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Ask Dr. Nandi: FDA approves first 'rescue' drug for low blood sugar episodes

Posted at 5:32 PM, Jul 26, 2019
and last updated 2019-07-26 23:45:02-04

(WXYZ) — A new rescue drug has been approved for diabetics suffering from severe low blood sugar.

The drug is called Baqsimi and the emergency treatment is inhaled through the nose.

Question: Is this a game-changing delivery method?

Absolutely. Up until now, if someone was having a severe hypoglycemic episode, you’d have to inject them with glucagon using a needle. I’ve personally had to administer this life-saving treatment to patients and it’s not that simple. You have to mix it first using a several-step process before you can inject it. But with this new drug Baqsimi it’s all ready to go in a single-use dispenser. It contains the medication glucagon in a powder form and you inhale it nasally. So this needle-free method should be a lot easier and less intimidating for diabetics and their loved ones.

Question: Low blood sugar can be quite dangerous, how does it affect a person?

Everyone’s blood sugar levels naturally move up and down throughout the day. And that’s fine as long as it stays within the healthy range. Diabetics need to be very careful because they need insulin. And too much can cause low blood sugar. And if levels get too low, this can lead to hypoglycemia. The brain will not function as well and you can experience confused thinking, slurred speech, and drowsiness. And if blood sugar levels are low for too long, this can lead to seizures, coma, even death. So you can see why those suffering from hypoglycemia would need someone close to them to administer glucagon. This drug works by stimulating the liver to release stored glucose which then raises up blood sugar levels.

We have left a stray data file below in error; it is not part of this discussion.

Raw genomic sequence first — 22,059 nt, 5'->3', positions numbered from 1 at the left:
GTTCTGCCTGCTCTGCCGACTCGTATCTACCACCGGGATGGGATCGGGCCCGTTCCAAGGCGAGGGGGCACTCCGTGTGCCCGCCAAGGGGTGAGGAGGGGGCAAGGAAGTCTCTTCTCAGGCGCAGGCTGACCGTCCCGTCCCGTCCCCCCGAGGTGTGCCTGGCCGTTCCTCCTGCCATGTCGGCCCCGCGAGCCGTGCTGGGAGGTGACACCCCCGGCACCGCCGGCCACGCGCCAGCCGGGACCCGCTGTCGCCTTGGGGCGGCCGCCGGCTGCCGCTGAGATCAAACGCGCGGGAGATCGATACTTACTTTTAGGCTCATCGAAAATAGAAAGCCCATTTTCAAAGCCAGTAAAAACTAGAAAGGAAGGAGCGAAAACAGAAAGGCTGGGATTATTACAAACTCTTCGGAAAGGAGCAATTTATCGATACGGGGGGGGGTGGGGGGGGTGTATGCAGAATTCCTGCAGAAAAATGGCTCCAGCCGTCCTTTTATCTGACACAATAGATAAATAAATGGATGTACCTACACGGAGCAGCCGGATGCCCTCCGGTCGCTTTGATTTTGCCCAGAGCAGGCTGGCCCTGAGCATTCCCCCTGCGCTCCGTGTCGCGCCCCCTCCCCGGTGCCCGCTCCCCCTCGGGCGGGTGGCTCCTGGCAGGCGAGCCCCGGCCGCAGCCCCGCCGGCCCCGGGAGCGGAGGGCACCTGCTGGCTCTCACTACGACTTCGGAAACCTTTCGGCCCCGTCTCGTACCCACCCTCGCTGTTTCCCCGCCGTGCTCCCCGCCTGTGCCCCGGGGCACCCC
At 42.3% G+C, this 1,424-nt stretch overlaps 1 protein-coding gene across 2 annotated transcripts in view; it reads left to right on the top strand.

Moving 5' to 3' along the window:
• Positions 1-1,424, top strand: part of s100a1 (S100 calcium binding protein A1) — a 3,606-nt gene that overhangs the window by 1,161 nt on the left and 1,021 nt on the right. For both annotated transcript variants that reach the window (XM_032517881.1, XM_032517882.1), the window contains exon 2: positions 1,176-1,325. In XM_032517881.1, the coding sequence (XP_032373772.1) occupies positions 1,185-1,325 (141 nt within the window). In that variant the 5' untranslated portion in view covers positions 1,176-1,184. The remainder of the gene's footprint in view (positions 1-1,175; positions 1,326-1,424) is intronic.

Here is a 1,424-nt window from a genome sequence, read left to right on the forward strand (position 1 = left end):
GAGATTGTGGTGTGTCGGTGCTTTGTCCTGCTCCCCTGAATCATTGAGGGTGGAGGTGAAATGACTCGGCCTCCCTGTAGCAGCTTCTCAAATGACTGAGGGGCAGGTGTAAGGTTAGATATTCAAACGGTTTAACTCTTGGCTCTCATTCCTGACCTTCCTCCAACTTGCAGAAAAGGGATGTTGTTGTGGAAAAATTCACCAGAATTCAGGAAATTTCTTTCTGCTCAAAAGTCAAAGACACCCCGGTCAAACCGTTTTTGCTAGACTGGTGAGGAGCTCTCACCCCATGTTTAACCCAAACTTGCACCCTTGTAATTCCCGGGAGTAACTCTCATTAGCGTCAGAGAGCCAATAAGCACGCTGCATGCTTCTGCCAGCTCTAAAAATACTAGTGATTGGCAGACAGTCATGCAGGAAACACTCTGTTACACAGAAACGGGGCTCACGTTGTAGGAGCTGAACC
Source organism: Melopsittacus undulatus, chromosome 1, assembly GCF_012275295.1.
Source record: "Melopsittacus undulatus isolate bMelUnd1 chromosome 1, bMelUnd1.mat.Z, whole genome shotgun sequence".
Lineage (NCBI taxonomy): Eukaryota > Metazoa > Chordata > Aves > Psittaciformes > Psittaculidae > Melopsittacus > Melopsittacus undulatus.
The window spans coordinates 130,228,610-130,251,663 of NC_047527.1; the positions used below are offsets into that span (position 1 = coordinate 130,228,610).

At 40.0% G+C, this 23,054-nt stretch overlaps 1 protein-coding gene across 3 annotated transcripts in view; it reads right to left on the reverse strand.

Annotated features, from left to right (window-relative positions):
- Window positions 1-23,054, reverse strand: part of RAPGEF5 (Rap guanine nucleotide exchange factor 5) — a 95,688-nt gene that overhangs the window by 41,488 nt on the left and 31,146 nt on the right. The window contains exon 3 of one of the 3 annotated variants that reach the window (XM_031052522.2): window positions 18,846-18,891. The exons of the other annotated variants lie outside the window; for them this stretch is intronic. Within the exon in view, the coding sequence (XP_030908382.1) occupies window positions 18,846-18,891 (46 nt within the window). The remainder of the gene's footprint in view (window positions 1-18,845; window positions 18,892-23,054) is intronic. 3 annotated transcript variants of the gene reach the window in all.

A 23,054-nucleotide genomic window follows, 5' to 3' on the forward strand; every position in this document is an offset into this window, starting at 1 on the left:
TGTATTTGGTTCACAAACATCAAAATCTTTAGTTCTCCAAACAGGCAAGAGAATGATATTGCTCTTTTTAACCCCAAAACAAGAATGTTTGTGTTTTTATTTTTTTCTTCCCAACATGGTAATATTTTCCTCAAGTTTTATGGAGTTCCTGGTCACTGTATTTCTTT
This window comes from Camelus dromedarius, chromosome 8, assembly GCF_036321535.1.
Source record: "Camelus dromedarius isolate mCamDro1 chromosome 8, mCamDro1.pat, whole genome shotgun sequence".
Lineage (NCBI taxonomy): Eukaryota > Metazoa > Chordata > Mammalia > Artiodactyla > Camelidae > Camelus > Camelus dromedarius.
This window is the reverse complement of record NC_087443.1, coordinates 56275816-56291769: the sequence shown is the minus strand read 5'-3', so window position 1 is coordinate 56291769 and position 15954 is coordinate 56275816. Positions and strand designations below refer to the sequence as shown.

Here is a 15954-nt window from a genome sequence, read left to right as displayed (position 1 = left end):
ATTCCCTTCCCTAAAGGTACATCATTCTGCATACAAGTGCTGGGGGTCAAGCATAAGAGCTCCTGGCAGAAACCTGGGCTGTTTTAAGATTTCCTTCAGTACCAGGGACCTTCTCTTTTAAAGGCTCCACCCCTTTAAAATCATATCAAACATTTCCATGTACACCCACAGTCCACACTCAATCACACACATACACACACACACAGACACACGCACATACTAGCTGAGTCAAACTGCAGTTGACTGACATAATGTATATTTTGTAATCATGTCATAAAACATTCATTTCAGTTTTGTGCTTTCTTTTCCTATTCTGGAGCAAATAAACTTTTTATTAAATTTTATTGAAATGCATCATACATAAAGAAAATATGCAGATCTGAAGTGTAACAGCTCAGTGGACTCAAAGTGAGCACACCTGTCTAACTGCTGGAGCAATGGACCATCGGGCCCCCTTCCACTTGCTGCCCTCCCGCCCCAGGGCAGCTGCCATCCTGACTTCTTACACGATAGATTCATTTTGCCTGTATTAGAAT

Question: Are there any side effects with this new drug?

Yes, the common reactions linked with Baqsimi are headache, nausea, vomiting, watery eyes, and upper tract irritation. You should avoid Baqsimi if you have insulinoma, which is a tumor of the pancreas, and pheochromocytoma which is a tumor of the adrenal gland. Also, you shouldn’t take this if you have chronic hypoglycemia, adrenal insufficiency or hypersensitivity to glucagon because you could have an allergic reaction. But on a personal level, having seen how diabetes has affected family members and patients, I am looking forward to this new easier method. It looks a lot less intimating for those who need to give the drug during a potential dangerous hypoglycemic episode.